On Monday, Sept. 8th, the American Humanist Association started this movement to urge people to remain seated during the pledge as a means of protesting the inclusion of the words “under God,” which were added to the pledge in 1954. The Knights of Columbus (via the wiki page: “the world’s largest Catholic fraternal service organization”) came up with the idea to add it a few years earlier and the idea caught on like wildfire. They claim they got it from a line in the Gettysburg address but in 2004 a linguist named Geoffrey Nunberg suggests they did it wrong. Amusing if true.

The original supporters of the addition thought that they were simply quoting Lincoln’s Gettysburg Address. However, Nunberg said that to Lincoln and his contemporaries, “under God” meant “God willing” and they would have found its use in the Pledge of Allegiance ungrammatical.

Though not all manuscript versions of the Gettysburg Address contain the words “under God”, all the reporters’ transcripts of the speech as delivered do, as perhaps Lincoln may have deviated from his prepared text and inserted the phrase when he said “that the nation shall, under God, have a new birth of freedom.”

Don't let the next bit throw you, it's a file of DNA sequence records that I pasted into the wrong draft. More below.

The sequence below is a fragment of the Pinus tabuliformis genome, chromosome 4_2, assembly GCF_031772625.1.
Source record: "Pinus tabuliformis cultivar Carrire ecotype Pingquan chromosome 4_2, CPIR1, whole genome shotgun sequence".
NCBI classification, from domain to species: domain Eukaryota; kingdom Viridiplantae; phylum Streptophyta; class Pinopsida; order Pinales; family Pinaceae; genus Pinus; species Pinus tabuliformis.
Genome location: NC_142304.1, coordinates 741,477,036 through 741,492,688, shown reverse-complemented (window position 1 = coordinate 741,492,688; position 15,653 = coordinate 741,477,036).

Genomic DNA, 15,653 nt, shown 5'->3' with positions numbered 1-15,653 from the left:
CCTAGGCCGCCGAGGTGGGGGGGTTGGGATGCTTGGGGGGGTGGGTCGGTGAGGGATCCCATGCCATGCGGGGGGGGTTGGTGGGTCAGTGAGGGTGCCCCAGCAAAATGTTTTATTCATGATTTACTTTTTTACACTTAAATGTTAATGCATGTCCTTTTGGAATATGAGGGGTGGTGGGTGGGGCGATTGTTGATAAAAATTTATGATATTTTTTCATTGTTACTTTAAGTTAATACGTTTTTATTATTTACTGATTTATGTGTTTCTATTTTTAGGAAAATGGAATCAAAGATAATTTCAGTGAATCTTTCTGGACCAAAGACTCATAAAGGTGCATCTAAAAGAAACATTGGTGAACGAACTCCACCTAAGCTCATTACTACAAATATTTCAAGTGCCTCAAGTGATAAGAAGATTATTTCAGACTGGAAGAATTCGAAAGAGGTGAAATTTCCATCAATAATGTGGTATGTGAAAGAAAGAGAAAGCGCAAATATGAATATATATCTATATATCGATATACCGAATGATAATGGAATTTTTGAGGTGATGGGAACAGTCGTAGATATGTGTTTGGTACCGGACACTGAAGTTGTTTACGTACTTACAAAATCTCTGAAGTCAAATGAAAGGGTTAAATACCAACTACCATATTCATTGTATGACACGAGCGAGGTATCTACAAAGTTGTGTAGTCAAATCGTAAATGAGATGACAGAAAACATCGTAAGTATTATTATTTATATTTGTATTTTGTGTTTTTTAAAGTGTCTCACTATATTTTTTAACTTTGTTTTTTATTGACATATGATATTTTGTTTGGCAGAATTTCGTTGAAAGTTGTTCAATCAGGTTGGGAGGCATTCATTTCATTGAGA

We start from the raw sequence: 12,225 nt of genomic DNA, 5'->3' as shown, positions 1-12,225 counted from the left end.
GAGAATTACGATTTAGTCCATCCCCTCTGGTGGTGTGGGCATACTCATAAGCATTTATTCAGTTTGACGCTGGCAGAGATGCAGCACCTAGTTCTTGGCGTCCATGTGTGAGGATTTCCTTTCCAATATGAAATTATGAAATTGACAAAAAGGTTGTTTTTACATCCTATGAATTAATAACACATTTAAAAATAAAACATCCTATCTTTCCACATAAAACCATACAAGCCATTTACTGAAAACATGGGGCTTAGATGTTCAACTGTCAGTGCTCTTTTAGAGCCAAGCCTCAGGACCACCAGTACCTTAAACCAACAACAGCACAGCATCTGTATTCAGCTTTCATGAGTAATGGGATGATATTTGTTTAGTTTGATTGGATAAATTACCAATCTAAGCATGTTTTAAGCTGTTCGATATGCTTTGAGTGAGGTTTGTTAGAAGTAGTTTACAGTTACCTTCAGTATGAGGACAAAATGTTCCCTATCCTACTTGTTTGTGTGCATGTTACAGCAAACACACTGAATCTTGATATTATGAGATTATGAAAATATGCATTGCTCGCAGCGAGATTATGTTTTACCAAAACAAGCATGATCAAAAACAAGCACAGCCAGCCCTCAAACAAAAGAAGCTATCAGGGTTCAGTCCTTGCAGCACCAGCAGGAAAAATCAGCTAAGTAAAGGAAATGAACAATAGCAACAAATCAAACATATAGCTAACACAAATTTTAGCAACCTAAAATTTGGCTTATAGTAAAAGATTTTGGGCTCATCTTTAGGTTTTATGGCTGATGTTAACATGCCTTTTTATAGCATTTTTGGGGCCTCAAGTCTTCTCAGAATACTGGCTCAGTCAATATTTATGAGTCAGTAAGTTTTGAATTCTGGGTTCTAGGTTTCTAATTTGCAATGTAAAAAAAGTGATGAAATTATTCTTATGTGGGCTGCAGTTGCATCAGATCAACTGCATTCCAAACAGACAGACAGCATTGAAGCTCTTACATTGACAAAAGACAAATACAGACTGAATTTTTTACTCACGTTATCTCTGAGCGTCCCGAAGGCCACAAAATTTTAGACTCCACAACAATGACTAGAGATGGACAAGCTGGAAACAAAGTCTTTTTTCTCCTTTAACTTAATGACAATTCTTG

Onto the Don’t Say the Pledge website:

With “under God” added, the Pledge is not a statement of patriotism. Instead, extremist preachers and politicians point to the language to validate their view that those who don’t believe in God don’t belong.

Until the Pledge is restored to its inclusive version, we can take it upon ourselves to refuse to participate in what’s become a discriminatory exercise. (Note: A Supreme Court case – West Virginia vs. Barnette –gives public school students the absolute right to sit out the Pledge, for any reason. Public schools might not tell you about this right, but if anyone questions you about sitting out the Pledge, contact the AHA’s Legal Center.)

The Wikipedia article touches on that, too. Part of it centered around Jehovah’s Witnesses and their belief that standing for the flag was akin to idolatry and thus forbidden in their faith. First the courts wanted to force the kids to stand and pledge but later rulings reversed that decision.